Finally, for me though, the highlight of the session was a French guy, Etienne, walking the floor of the exhibition centre outside the conference hall, doing magic tricks. I love tricks and this guy was a master. Cards would appear and disappear, coins would come from nowhere, notes would transform from one currency to another. Great stuff. Now if I could just work some of that into a presentation on authentication, I think I’d really be onto something.

Space …

Came across a great quote along with the SpaceShipOne stories.

In 1908, less than 10 people knew how to fly (a plane). Now, how many tens of thousands are there?

In 2004, perhaps 400 or maybe 500 people have been in space … who wants to make a bet on how many will have done so 10 years from now, let alone 100?

A fantastic achievement. They’ve gone from a trip to space costing 100s of millions of dollars (pick any currency and add the right number of zeros) to perhaps low 10s (who knows the right number?). In a couple of years maybe it’s single digit millions, in 10 years, single digit 100s of 1000s?

Exciting stuff. And worth a break from the daily trials of e-government.

Joined up Parking?

I had dinner with some folks tonight – great fun, great food, great company – and we got to talking about joined up government (as anyone who has dinner with me usually does, except for my mother). It was prompted by a guy who had parked one night and come back to find his car not there. Or, I suppose, not find his car. First question – has it been stolen? How would you know? Has it been towed? How would you know? In fact it was the latter, but he only found out a day later after struggling through the website of the local authority concerned and, eventually, using Google. He found a 24 hour number, which he called. They said “this is the housing line, not the 24 hour line” … despite it being on the website as the 24 hour line. Eventually, he got to the place where they put cars that have been towed. The borough where it was taken from was in the North of London, the pound was in the South (isn’t outsourcing great). He paid the money (2 days worth by then as it had taken him so long to find the car) and left.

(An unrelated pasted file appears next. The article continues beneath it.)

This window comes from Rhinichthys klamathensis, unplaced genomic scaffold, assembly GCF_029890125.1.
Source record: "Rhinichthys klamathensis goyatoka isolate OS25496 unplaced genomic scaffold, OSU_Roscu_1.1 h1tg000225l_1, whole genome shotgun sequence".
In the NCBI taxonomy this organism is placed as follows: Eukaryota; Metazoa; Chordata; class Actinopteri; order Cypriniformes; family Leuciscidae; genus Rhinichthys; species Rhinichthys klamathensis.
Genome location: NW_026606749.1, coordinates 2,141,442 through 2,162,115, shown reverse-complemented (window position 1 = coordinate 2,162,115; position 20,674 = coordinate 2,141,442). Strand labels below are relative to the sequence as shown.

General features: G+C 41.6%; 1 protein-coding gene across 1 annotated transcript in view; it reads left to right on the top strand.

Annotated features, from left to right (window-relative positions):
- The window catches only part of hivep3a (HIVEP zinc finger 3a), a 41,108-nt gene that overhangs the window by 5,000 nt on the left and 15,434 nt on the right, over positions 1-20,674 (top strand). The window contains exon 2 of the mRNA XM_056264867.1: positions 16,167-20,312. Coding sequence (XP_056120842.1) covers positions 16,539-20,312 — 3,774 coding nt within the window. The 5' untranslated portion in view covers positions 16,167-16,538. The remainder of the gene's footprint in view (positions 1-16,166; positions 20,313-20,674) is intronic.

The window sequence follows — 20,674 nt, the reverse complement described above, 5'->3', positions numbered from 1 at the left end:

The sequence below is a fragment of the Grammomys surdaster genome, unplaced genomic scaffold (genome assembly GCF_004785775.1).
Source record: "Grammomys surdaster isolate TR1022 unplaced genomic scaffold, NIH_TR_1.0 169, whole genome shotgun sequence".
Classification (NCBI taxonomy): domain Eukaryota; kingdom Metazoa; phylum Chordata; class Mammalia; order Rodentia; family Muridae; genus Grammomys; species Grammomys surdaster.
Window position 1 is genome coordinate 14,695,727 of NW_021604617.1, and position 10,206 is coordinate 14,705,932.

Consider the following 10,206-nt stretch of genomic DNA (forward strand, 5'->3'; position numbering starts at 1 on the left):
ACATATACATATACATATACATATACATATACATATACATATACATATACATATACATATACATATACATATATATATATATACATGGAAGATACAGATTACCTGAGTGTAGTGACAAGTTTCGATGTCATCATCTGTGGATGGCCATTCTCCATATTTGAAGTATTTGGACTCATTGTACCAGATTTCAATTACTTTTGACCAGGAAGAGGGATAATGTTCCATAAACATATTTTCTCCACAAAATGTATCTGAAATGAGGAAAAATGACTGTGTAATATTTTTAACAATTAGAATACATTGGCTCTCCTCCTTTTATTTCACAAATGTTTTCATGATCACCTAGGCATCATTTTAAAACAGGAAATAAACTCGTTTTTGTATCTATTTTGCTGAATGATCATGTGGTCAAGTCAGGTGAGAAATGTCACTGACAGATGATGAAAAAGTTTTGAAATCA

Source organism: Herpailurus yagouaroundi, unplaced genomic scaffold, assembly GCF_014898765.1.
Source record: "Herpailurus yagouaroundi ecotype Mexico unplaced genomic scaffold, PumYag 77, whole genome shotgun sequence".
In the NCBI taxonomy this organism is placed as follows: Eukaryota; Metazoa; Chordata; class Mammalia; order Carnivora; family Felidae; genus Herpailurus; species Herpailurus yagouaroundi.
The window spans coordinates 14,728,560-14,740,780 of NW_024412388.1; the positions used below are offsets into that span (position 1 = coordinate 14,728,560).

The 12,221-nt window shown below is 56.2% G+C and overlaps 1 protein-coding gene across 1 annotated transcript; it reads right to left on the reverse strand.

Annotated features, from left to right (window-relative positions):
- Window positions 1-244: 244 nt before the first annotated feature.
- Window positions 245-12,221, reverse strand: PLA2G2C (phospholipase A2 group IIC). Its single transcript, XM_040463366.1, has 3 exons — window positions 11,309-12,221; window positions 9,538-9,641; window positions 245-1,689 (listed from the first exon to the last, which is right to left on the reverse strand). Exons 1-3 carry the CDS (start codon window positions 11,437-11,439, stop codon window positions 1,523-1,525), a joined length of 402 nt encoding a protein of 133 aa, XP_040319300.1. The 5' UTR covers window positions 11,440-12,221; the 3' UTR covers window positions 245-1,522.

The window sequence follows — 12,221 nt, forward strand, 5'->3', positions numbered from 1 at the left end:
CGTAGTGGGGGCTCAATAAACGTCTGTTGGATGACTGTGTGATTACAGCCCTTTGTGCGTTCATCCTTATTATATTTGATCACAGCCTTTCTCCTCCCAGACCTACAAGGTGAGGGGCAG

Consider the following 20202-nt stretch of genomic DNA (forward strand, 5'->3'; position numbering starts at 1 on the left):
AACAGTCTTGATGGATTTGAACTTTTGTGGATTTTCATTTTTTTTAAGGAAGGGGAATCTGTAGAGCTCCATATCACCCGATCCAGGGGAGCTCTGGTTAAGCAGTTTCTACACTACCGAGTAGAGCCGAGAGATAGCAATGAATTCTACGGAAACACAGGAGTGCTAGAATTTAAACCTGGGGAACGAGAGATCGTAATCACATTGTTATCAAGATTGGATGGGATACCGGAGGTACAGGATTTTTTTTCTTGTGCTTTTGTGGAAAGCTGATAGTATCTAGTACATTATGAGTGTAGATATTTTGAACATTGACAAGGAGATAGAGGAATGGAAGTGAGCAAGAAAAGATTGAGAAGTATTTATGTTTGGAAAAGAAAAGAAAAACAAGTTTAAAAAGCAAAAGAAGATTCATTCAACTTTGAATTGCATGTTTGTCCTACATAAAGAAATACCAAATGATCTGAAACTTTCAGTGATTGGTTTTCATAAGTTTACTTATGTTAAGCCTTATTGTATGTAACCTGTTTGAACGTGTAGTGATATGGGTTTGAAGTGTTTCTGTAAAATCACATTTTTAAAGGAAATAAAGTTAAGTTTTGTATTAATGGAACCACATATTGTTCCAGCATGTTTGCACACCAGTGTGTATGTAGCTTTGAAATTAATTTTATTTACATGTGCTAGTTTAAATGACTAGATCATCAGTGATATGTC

Joined up government? A single site to help the citizen? To all those who laugh at the idea of one site, why wouldn’t you have one (government) site where you type in your number plate and it tells you the status of your car, e.g. “insured, taxed, MOTed and presently impounded at blahblah”? Or “insured, taxed, MOTed, last saw a parking ticket at blahblah”? Or, maybe if we got really clever, “insured and now at co-ordinates X,Y,Z which is X street in Y Borough” so you would know if it was on the move and being drive by someone else?

Are those government services? Probably not. But where else would you go? Tell me how you would find these out if you parked your car on the border of Westminster and Camden and didn’t actually know which it was when your car was towed?